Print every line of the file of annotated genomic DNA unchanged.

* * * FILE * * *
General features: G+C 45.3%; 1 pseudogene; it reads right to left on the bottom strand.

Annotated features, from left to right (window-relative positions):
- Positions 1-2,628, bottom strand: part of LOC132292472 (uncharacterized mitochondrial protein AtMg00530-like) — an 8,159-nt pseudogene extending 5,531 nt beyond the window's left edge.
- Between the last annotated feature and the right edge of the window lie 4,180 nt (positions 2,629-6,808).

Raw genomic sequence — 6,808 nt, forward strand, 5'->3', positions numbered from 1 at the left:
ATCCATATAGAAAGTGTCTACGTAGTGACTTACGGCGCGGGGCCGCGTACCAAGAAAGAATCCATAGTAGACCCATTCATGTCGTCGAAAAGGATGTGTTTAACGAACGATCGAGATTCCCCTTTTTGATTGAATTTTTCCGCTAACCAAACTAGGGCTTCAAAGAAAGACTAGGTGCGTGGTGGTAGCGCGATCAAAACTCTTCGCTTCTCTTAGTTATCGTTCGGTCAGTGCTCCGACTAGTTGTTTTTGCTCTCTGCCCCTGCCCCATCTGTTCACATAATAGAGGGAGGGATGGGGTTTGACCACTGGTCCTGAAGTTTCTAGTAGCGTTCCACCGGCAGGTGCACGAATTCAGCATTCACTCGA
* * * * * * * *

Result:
General features: G+C 45.3%; 1 pseudogene; it reads right to left on the bottom strand.

Annotated features, from left to right (window-relative positions):
- Positions 1-2,628, bottom strand: part of LOC132292472 (uncharacterized mitochondrial protein AtMg00530-like) — an 8,159-nt pseudogene extending 5,531 nt beyond the window's left edge.
- Between the last annotated feature and the right edge of the window lie 4,180 nt (positions 2,629-6,808).

Raw genomic sequence — 6,808 nt, forward strand, 5'->3', positions numbered from 1 at the left:
ATCCATATAGAAAGTGTCTACGTAGTGACTTACGGCGCGGGGCCGCGTACCAAGAAAGAATCCATAGTAGACCCATTCATGTCGTCGAAAAGGATGTGTTTAACGAACGATCGAGATTCCCCTTTTTGATTGAATTTTTCCGCTAACCAAACTAGGGCTTCAAAGAAAGACTAGGTGCGTGGTGGTAGCGCGATCAAAACTCTTCGCTTCTCTTAGTTATCGTTCGGTCAGTGCTCCGACTAGTTGTTTTTGCTCTCTGCCCCTGCCCCATCTGTTCACATAATAGAGGGAGGGATGGGGTTTGACCACTGGTCCTGAAGTTTCTAGTAGCGTTCCACCGGCAGGTGCACGAATTCAGCATTCACTCGA